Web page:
Watched On: DVD (Redbox)
Starring: Oprah Winfrey, Reese Witherspoon, Mindy Kaling, Gugu Mbatha-Raw, Michael Pena, Storm Reid, Zach Galifianakis, Chris Pine
Rotten Tomatoes: 39%
I made it a point to read the book before I ever got around to watching this movie and it's still kind of shocking to me that it was as big of a box office disaster as it turned out to be. As adaptations of source material go, this movie does an excellent job bringing the book to life. That's not to say it's a bad movie, however. It just feels a little flat in places- but that's not necessarily it's fault.
The movie opens with thirteen year old teenager Meg Murry (Storm Reid) struggling to adjust to both her school and home life, ever the disappearance of her father, Alex (Chris Pine), nearly five years before. No one is certain what happened to Alex, but Meg and her mother, Kate (Gugu Mbatha-Raw) think that he proved his theory and was transported to another world.
That night, Meg's brother, Charles Wallace (Deric McCabe) welcomes a mysterious stranger, Mrs. Whatsit (Reese Witherspoon) to their house. Before she leaves, she reveals to Kate and Meg that the tessarect that Alex was working on was, in fact, real. The next day, one of Meg's classmates, Calvin (Levi Miller) shows up and they go visit the house of Mrs. Who (Mindy Kaling) who speaks only in quotations and seems to already know Charles Wallace.
When the three kids find themselves in their backyard, a giant Mrs. Which (Oprah Winfrey) appears and reveals that three ladies are astral travelers and leads them through a tessarect taking them to the distant and beautiful planet of Uriel. Mrs. Whatsit transforms into a beautiful flying green creature and takes the three of them into the upper atmosphere where they see The IT. The IT, they learn is a dark shadow/entity that's taken over the planet Camazotz. The three women think that Meg's father has been captured and taken there. To confirm that, the tesser to another planet where a seer known as The Happy Medium (Zach Galifianakis) resides.
The Happy Medium confirms that Meg's father is, indeed, imprisoned there. He explains that the IT represents all the bad emotions in the universe and only the good people can fight it's encroaching spread. The Three Mrs. propose they go back to Earth to regroup, but Meg's strong will to find her father diverts the tessarect to Camazotz. Upon arriving, Mrs. Which, Mrs. Whatsit and Mrs. Who are unable to stay as the darkness of the IT is too strong, but they give Meg three kids: Mrs. Who's glasses, the knowledge of her faults and a command never to separate.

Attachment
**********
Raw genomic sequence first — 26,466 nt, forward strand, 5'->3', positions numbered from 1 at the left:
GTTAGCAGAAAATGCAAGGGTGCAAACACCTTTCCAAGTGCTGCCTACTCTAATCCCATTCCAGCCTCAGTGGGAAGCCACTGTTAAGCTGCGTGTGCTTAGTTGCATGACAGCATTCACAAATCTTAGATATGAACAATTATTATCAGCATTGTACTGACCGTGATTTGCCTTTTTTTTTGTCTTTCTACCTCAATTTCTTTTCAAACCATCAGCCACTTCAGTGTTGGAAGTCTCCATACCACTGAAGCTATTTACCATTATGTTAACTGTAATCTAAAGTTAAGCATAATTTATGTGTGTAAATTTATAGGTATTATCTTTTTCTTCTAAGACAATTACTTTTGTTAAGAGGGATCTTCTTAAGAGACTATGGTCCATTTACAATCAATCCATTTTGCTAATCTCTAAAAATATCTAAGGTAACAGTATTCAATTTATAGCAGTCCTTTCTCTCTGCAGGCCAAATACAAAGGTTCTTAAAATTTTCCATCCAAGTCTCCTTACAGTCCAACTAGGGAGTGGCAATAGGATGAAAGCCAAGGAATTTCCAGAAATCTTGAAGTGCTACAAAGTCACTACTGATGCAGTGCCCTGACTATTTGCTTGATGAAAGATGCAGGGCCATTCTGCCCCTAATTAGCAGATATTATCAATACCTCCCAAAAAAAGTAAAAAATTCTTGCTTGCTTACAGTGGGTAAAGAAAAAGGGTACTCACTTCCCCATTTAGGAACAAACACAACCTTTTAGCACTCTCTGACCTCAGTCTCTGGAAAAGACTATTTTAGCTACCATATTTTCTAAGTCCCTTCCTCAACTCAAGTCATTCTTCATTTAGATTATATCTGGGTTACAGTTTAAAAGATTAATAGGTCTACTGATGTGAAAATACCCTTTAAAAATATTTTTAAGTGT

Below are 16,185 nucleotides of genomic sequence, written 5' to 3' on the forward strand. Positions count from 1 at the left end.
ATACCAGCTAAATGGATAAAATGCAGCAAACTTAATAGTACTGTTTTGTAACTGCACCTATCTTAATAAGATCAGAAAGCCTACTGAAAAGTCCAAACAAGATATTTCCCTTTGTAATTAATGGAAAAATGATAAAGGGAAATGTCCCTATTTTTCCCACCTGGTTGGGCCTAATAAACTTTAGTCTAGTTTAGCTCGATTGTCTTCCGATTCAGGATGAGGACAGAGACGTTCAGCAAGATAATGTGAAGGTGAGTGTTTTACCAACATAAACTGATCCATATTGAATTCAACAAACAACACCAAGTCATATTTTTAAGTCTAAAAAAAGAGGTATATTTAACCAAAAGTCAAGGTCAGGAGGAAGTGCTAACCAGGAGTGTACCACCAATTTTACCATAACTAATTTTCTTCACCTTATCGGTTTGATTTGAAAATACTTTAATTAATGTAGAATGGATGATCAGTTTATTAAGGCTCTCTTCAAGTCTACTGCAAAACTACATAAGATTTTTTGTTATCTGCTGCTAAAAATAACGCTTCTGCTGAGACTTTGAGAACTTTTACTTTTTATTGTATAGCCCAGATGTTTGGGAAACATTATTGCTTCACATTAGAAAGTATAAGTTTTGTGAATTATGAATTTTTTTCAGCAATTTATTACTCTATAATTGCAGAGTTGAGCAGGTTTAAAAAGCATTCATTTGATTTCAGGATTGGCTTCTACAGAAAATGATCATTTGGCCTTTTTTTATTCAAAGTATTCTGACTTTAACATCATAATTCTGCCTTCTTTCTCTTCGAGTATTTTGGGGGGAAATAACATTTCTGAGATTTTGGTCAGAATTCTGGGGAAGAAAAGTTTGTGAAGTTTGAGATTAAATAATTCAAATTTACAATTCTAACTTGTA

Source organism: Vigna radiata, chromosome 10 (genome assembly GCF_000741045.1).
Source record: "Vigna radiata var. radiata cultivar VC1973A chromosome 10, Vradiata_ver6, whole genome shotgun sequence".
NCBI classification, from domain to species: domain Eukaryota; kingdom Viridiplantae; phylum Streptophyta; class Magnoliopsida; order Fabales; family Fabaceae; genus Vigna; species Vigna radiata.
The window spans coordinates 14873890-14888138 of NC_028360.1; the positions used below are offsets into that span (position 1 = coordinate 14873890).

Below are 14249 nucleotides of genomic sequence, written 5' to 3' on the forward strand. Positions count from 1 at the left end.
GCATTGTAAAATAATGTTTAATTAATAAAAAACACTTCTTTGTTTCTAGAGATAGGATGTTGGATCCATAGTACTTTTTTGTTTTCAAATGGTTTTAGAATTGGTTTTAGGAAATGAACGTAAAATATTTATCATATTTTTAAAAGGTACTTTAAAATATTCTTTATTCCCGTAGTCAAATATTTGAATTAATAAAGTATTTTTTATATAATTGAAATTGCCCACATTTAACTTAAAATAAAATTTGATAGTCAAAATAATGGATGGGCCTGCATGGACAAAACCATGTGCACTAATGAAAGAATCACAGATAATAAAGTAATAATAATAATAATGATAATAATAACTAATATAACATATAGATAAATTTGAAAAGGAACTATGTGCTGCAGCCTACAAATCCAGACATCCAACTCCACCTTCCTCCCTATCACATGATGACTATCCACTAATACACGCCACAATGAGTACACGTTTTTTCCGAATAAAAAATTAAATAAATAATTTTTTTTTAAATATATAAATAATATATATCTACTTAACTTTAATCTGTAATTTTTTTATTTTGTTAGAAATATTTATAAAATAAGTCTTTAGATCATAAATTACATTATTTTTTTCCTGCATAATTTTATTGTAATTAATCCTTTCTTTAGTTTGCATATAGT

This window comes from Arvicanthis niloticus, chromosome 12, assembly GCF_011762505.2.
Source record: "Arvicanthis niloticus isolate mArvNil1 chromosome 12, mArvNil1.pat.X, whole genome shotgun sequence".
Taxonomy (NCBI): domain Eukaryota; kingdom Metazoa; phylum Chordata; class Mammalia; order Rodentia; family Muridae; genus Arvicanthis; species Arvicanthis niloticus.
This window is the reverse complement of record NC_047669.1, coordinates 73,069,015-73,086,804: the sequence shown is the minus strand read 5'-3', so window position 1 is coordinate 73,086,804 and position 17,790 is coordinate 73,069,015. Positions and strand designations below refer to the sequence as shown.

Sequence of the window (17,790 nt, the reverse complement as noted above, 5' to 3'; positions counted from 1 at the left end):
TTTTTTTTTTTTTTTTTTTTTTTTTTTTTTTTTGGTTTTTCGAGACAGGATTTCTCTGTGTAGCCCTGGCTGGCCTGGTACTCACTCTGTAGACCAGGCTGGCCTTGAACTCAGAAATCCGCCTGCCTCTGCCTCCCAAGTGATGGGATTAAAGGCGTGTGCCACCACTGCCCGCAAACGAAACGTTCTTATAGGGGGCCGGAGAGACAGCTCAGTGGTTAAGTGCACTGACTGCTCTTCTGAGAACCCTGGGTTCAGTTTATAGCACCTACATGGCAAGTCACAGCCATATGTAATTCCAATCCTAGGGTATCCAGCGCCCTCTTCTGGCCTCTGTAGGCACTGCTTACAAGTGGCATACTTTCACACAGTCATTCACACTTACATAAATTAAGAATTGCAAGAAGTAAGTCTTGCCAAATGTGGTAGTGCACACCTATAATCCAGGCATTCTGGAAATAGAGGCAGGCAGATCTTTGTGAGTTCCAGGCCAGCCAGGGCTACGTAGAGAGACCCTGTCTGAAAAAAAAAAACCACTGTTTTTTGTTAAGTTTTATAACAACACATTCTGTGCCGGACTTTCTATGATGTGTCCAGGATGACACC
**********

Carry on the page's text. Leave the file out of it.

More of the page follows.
The trio treks through various traps on the planet until they finally reach a beach, where they meet the IT's bodyguard, Red. (Michael Pena). He offers them food and tells them that Alex is safe and happy, but when they are starting to feel comfortable Charles Wallace tells them that the food tastes like sand. Red then starts repeating the times table and hypnotizing Charles Wallace taking control of his mind.
Meg and Calvin find themselves in an empty room, which Meg uses Mrs. Who's glasses to get out of the room and free her father. Reunited, they attempt to free Charles Wallace, but he and Red use the IT's power to drag the three of them toward the brain at the center of the IT. Alex opens another tesser and prepares to get Meg and Calvin out there, but Meg overrides herself out of the tesser and goes alone to rescue Charles Wallace herself. Her love for her brother and her acceptance of her own imperfections frees both Charles Wallace and Camzotz itself from the IT. They all return home, Meg's family reunites and Mrs. Who, Mrs. Which and Mrs. Whatsit leave Meg with the knowledge that she can now tesser herself.
Overall: This was a faithful adaptation of the book- maybe even a good adaptation of the book. But I think it felt flat in places because of the book- if that makes sense. The Honest Trailer mentions that the character of Calvin just sort of shows up, randomly- which is true, but also is pretty much what happens in the book. They also make a slight change at the end in the book, Meg, Calvin and her father escape to the planet Ixtel and Meg has to overcome her anger at her father's abandonment of Charles Wallace before she can go back and rescue him. In the movie, the whole sequence on Camazotz feels underdone. In the book, it feels like a more satisfying climax. I don't know if that was why this movie felt a little flat, but when you're dealing with wrinkles in time, the last thing you want is a movie set to 'wrinkle release.' My Grade: ** out of ****